While Jair Bolsonaro has expressed against European interests in Brazil, he has his own interest in the region. He has talked about increasing legal mining in the Amazon, including on indigenous lands. Bolsonaro and his administration are currently putting together a bill that wants to widen the legal industry for gold mining. The argument of the bill is that illegal mining, every year, obtains 30 tons of gold, a number six times higher than the amount of gold procured legally. According to one investigation done by the Federal Prosecutor’s Office (MPF) and the Federal Police (PF), illegal mining is “responsible for financial, social and environmental damage of devastating proportions.”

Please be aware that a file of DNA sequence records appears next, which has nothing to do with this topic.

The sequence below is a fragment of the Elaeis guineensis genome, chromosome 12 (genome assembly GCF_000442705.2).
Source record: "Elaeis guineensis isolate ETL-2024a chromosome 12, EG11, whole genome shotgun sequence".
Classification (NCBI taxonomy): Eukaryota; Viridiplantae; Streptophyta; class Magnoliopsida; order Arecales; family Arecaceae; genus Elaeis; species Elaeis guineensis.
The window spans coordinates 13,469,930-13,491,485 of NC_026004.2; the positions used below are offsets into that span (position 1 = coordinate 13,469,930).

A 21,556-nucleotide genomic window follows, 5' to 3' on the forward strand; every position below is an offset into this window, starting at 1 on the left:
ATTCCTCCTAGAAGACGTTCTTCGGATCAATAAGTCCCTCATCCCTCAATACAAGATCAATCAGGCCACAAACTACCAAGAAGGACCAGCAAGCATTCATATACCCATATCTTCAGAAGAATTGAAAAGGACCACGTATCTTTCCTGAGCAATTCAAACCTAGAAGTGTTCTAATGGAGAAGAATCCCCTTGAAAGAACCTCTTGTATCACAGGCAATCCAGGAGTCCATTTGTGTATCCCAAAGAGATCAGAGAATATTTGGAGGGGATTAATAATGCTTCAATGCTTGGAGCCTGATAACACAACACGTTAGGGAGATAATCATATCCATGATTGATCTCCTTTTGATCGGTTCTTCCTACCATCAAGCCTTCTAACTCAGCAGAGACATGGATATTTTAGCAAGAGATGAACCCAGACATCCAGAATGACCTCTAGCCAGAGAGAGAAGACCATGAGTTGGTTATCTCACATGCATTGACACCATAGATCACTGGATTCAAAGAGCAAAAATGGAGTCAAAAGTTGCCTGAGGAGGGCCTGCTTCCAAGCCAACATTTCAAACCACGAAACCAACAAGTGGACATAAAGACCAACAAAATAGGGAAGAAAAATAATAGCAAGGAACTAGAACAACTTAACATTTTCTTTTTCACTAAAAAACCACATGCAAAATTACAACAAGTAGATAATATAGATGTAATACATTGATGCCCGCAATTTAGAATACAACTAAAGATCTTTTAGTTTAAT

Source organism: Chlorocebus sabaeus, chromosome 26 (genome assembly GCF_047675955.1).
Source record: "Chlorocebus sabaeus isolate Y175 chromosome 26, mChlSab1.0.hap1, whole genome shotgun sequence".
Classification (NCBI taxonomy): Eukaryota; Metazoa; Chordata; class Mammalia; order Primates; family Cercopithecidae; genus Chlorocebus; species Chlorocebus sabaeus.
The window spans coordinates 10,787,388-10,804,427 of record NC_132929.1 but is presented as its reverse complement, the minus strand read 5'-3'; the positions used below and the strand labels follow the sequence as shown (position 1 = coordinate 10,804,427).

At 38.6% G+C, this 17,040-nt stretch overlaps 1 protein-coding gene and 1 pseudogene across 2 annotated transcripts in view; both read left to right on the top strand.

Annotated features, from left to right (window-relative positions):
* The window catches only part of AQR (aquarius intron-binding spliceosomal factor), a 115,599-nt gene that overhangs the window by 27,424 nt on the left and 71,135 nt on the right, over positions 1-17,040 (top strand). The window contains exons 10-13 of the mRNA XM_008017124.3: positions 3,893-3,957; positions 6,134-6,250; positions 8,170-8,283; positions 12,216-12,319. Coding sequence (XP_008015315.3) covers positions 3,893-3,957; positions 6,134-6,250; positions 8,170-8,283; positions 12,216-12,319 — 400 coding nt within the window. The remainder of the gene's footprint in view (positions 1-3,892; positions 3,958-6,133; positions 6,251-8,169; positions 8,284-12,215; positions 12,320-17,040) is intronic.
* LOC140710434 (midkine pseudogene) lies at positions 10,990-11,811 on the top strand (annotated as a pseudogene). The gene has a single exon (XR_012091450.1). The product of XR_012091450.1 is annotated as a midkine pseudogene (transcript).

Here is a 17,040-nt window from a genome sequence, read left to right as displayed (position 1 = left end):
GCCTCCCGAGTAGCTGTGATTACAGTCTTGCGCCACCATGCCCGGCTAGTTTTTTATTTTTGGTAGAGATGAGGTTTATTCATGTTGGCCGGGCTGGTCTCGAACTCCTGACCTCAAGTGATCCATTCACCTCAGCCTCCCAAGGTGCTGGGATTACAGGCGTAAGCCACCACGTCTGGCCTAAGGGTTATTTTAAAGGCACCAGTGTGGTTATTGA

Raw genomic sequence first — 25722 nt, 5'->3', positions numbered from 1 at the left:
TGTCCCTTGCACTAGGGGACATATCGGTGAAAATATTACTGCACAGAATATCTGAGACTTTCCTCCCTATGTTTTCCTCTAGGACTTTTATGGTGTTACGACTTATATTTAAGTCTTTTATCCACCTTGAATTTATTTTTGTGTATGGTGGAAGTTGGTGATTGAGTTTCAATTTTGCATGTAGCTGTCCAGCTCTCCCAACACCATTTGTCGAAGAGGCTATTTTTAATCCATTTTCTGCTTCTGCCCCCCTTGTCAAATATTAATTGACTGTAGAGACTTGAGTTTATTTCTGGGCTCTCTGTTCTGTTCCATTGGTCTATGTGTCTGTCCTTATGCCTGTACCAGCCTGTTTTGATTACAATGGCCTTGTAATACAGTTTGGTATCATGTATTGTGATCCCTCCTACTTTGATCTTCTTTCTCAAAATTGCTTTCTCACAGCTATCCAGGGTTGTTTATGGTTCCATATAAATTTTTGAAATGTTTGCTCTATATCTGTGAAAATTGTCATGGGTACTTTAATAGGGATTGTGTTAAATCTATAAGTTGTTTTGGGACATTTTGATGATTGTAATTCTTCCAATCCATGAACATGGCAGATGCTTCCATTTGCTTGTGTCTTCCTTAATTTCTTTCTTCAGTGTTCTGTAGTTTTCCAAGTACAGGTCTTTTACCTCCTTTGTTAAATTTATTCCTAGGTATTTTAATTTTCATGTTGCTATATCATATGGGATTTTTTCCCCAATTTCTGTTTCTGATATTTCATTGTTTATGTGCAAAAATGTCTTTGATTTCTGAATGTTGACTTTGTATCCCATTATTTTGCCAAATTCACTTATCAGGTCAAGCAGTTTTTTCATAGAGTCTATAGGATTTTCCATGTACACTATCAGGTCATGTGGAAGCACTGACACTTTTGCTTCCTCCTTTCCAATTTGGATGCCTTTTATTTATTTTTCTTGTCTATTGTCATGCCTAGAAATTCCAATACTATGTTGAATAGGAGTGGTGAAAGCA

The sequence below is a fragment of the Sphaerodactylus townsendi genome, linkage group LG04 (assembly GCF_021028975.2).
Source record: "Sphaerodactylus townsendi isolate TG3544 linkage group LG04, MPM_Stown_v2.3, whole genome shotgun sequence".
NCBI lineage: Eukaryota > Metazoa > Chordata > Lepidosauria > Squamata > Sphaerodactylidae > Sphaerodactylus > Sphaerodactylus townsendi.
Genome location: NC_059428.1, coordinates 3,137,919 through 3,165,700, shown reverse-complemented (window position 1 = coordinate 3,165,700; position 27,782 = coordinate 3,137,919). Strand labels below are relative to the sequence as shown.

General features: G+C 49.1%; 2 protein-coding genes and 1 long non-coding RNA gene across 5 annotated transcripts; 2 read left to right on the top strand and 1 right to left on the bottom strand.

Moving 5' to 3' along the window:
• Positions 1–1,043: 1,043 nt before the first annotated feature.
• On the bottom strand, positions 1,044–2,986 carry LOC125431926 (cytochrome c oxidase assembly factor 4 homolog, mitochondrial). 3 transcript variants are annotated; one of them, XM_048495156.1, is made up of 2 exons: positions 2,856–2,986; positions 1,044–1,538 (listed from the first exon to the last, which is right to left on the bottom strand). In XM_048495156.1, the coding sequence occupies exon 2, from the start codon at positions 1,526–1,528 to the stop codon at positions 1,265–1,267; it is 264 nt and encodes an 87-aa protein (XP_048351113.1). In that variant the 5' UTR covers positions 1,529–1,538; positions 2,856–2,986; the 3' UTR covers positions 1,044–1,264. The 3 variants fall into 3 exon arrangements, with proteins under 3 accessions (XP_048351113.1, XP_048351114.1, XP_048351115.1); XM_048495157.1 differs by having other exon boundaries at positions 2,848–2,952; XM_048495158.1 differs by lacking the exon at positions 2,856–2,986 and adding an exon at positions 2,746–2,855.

The gold mining company, Ourominas, which is located in Itaituba, was discovered to be involved in “fraudulent documentation” according to the Gazeta do Povo. Ourominas is one of the largest gold mining companies in the Tapajós River basin, one of the regions most affected by illegal mining; it is also where 30 tons of gold are illegally traded each year with 4.5 billion Brazilian reals in resources being undeclared and taken for profit. Between 2015 and 2018, Ourominas defrauded the purchase of 610 pounds of gold, taking an undeclared $ 70 million that went into the pockets of the corporatists. According to a survey done by the NGO Amazonia Saqueada, and other organizations, there are 245 areas of gold mining or extraction such as diamonds and coltan in the Amazon; 132 of those areas are in Brazil. All of this gold in one giant rainforest, there is no doubt that industrialist interests are all over the Amazon.